You’re going to want to shoot for a neutral exposure but with sufficient dynamic range and data to overcome noise. Experienced astrophotographers recommend starting with an EV of about -8 in a dark location and adjusting from there. Since that probably doesn’t make much sense to most of us, try this handy exposure calculator to find a starting point.
Take a few test exposures to verify your results. Your images may appear brighter and “flatter” than you expect, but don’t judge them by appearance. Use the histogram on your camera and try to balance the exposure so that the peaks are mostly centered or slightly to the right of center.
Once you’ve determined the right exposure settings, lock them in and start shooting. If you’re using an intervalometer and Long Exposure Noise Reduction, remember to program the delay for the process. Experience will tell you how many images you’ll want, but 10 is a good round number for your first experiment.
Dark Frames: If you’re planning to do your own pattern noise reduction, you’ll need to take a few dark frames. Simply put your lens cap on and cover your viewfinder to prevent light entering from there. Take a few shots like that and you’re good to go. Remember, these need to be taken at the same temperature as your “normal” frames, so do this before you leave the location.
If you’re wondering how many dark frames you should shoot, the fact is that more is usually better than less, but you shouldn’t need more than the number of light frames. Don’t forget that each of these takes just as much time as a light frame.
Stacking the Results
There are several applications that can be used to stack your Milky Way shots, including Adobe Photoshop. For this type of stacking, however, working with more than four or five images may be frustrating. Fortunately, there are several applications created specifically for star stacking. Here are a few of the most popular:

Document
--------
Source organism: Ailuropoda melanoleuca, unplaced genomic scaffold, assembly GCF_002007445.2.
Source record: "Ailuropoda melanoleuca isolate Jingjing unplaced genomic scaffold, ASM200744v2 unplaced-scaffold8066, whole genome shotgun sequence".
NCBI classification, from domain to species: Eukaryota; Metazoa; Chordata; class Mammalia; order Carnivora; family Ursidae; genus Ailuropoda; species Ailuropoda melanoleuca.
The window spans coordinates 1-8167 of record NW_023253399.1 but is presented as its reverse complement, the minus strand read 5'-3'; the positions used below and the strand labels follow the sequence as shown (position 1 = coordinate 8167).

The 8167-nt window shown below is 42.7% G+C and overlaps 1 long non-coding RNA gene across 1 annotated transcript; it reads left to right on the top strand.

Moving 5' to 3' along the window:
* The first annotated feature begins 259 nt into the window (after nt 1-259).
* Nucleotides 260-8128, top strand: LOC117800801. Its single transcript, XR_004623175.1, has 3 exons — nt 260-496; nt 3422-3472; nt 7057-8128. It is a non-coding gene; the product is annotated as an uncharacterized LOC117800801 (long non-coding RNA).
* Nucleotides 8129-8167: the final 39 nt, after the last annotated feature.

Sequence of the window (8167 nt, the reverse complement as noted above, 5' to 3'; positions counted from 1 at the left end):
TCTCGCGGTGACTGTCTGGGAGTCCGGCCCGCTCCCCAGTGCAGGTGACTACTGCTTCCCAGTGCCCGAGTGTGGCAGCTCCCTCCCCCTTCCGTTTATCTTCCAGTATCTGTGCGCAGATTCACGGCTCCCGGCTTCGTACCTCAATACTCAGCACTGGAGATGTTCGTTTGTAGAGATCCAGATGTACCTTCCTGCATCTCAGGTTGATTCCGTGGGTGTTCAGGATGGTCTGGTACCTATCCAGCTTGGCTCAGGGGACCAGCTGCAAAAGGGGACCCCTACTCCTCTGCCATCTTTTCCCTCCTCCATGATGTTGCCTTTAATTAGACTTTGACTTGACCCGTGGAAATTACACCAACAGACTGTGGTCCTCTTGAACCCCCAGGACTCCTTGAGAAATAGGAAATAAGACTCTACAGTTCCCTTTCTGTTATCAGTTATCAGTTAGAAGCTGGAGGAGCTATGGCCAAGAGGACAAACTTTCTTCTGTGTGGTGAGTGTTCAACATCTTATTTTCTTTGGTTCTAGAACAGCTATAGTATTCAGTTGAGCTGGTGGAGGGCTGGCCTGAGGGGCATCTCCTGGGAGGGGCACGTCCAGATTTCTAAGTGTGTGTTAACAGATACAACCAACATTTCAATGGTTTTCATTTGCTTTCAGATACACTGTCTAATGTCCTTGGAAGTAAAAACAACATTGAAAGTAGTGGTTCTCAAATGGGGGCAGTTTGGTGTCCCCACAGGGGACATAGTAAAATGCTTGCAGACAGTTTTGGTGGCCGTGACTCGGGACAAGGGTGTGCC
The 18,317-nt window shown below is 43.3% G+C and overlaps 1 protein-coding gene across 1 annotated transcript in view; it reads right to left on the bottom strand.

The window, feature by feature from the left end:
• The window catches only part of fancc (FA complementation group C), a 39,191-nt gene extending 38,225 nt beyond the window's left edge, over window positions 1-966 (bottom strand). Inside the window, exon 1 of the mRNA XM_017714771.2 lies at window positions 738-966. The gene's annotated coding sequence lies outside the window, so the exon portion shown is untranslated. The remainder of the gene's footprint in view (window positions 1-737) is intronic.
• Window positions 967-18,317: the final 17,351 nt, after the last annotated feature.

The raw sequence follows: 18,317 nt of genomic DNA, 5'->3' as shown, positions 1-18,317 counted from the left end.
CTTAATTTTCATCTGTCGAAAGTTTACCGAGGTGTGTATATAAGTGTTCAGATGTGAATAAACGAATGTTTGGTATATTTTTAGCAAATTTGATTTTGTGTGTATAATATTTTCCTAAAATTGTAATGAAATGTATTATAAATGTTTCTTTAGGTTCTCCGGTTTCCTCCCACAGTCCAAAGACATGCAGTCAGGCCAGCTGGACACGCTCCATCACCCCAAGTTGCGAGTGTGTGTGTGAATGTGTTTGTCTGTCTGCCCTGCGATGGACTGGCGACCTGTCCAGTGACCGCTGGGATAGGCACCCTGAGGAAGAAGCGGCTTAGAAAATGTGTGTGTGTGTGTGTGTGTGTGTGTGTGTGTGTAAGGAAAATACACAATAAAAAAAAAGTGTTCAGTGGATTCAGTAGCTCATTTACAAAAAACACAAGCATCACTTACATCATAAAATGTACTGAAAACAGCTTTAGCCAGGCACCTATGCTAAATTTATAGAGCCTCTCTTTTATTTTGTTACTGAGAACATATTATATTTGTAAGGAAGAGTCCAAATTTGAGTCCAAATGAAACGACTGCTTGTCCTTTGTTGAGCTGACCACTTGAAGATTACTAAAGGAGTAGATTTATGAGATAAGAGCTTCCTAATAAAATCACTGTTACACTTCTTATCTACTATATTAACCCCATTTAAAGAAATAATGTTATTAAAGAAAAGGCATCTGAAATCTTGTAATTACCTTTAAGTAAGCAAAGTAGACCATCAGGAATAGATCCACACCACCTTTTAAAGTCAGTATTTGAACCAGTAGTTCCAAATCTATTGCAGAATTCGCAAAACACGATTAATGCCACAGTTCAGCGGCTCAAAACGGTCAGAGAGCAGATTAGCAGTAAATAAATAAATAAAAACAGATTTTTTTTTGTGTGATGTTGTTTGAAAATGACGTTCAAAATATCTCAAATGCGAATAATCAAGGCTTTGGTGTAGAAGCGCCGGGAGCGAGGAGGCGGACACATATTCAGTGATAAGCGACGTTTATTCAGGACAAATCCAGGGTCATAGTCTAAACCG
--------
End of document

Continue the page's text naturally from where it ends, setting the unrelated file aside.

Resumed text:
Sequator: This app is fairly new but gaining popularity quickly. It’s free, but only available for Windows operating systems.
Starry Landscape Stacker: This application is only available for the Mac platform. It’s very powerful and very popular, but it also costs $29.99.
Deep Sky Stacker: Another free application for Windows machines, this one is a favorite for DSO imaging, where hundreds of photos can be stacked along with darks and other control images. It can be used for your Milky Way photos as well. It does seem to run better on machines with lots of RAM and swap disk space available.
Nebulosity: This sophisticated application controls both the capturing and stacking of your images. It’s available for both Windows and Mac platforms and it supports a surprisingly wide selection of cameras. If you don’t mind taking your laptop out in the field, check this one out. The license fee is $20.